many unseemly and disrespectful speeches, but struck the 
mayor in the face ! It appears that she was disappointed in 
obtaining the release of her father, imprisoned among other 
causes for using ill language also to his worship the same 

The rebels had by this time, after much dissension among 
themselves in drawing them up, resolved on forwarding to 
the King certain articles, these went chiefly to uphold the 
doctrine of transubstantiation ; to maintain the use of the 
Catholic liturgy, and not, as they quaintly characterised the 
reformed office, " God's service to be sett foorth as a 
Christmasse plaie :" they further insisted on the celibacy of 
the clergy, and the observance of the six articles of the late 
king. It was plain that a resort to arms must now decide 
the controversy ; yet the Crown not only issued a general 
proclamation to the rebels, offering pardon to such as within 
three days submitted themselves, but also a message* in 
express reference to their stipulations. 

While this fruitless negotiation, if it deserves such a term, 
was pending, the chief commissioner! lay at Honiton 
with few attendants, and those of doubtful fealty. Indeed 
so critical had grown his position, in absence of all aid 
from court, that he thought at one time of retreating into 
Dorsetshire ; but a timely loan, raised for him by three 
wealthy merchants of Exeter, followed by reinforcements 
from the King, put him at length in a condition to meet 
the rebels who had advanced to meet him as far as Veniton 

*It has, both in manner and expression, a remarkable accordance with 
the Book of Homilies, first pubHshed in this reign. 

tThe lords-lieutenants of counties were first instituted at tliis time. — 
Strype's Mem. 


Bridge. This was soon forced, not, however without loss, 
and, although the royal troops received a partial check, being 
attacked by a fresh body of Cornish insurgents, while 
engaged in stripping the slain, the rebels were put to flight. 
Lord Russel deterred from advancing at once on Exeter by 
a false alarm,* returned to Honiton to await further rein- 
forcements : these presently joined him, consisting of a body 
of horse under the command of Lord Grey of Wilton, and 
others, and three hundred musketeers, f commanded by 
Baptiste Spinola, a noble Geonese. 

On the third of August, the royal camp then lying at 
Woodbury was attacked, but without success, by the rebels 
of Clyst : it does, however, argue much for the triumph of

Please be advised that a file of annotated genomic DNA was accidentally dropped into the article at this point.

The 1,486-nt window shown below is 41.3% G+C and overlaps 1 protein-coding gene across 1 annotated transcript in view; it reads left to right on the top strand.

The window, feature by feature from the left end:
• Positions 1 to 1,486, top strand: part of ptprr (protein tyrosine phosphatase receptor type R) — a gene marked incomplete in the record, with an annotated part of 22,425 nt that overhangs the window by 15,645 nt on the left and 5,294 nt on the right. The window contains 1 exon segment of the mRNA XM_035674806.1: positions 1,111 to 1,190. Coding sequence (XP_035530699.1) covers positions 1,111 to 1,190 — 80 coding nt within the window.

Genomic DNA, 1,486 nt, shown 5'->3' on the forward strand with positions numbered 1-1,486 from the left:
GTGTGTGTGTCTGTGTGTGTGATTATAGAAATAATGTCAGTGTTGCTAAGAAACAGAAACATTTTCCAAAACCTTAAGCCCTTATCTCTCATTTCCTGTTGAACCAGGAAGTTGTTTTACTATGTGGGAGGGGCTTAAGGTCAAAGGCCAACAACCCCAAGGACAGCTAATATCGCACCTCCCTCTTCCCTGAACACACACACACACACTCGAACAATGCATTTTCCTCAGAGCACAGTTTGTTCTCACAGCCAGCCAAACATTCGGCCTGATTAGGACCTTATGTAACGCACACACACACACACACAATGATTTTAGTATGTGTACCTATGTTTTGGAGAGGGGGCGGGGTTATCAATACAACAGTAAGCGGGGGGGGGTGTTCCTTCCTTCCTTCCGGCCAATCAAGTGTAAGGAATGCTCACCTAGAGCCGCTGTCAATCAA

the King's troops in this skirmish in which a windmill, 
belonging to the loyalist owner of Woodbury, was destroyed, 
— that a thanksgiving sermon on the occasion, preached by 
Coverdale, the Lord Russel's chaplain,:}: was interrupted by 
the report of a renewed attack. Indeed, the reckless valour 
of the insurgents, while it drew forth its meed of well 
deserved applause from the veteran Lord Grey, kept the 
royal forces in continued apprehension ; what they wanted 
in discipline they strove to supply by the suddenness of their 
onslaught. But when this failed, we find the rebels in- 
variably retreated in disorder, of which a single instance 

* Raised, says Hooker, by one Joll, his fool. 

tForeign mercenaries were common in our armies for a long period, 
they were known as ryters, from a German word signifying horsemen, — 
also as braban^ons, coterelli, and Flemmings, and really were a set of 
freebooters of all nations ready to embrace any side for hire. — Grose. 

iJGovernment had given a commission to three preachers to attend lord 
Russel, for the purpose of convincing the people of their errors. — Moore's 
History of Devon. 



will suffice to shew the extent. An important position at a 
bridge* near Clyst had been left with no other defence than 
a solitary arquebuss, and although the rebels succeeded in 
killing the first who attempted to pass, he was slain in the 
act of reloading his piece, by a bill-man, who stole on him 
unperceived from behind. 

Next morning the army was marching in three divisions 
to attack the rebels, who had entrenched themselves in the 
village of Clyst St. Mary, when Sir Thomas Pomeroy, 
knight, a captain in the insurgent forces, executed a 
stratagem which succeeded in throwing the royalists into 
disorder. Concealing himself and a drummer in the line of 
march, he beat an onset in their rear, on which Lord 
Russel, thinking he had been surrounded immediately gave 
orders for retreating ; this was done in such haste, that a 
train of waggons, laden with ammunition and treasure, was 
suffered to fall into the hands of the rebels, by whom these 
things were much wanted. The troops rallied however, and 
advanced again towards the town, during which service they 
lost Sir William Francis, f a gentleman of Somerset, who 
commanded the first division. The resistance was so great 
that no advantage could be gained over them, until the 
King's troops had fired the village, when the insurgents 
made a precipitate retreat, having lost, in slain, burnt in the 
houses, or drowned in attempting to cross the river, about a 
thousand men. In the evening, as they lay at Clyst heath, 
Lord Grey rode to a hill to reconnoitre the enemy, and 
observed, as he thought, a strong body of men marching 

*Lord Russel had offered a reward of 400 crowns to any one who 
should force the passage. 
fHis helmet was crushed into his skull by the heavy stones thrown on him. 


towards the King's camp from Woodbury : the mistake was 
atttended with fatal consequences to those taken, or who had 
surrendered themselves at the windmill, and in Clyst, who 
as a matter of precaution were immediately put to death, 
" each man dispatching his prisoners."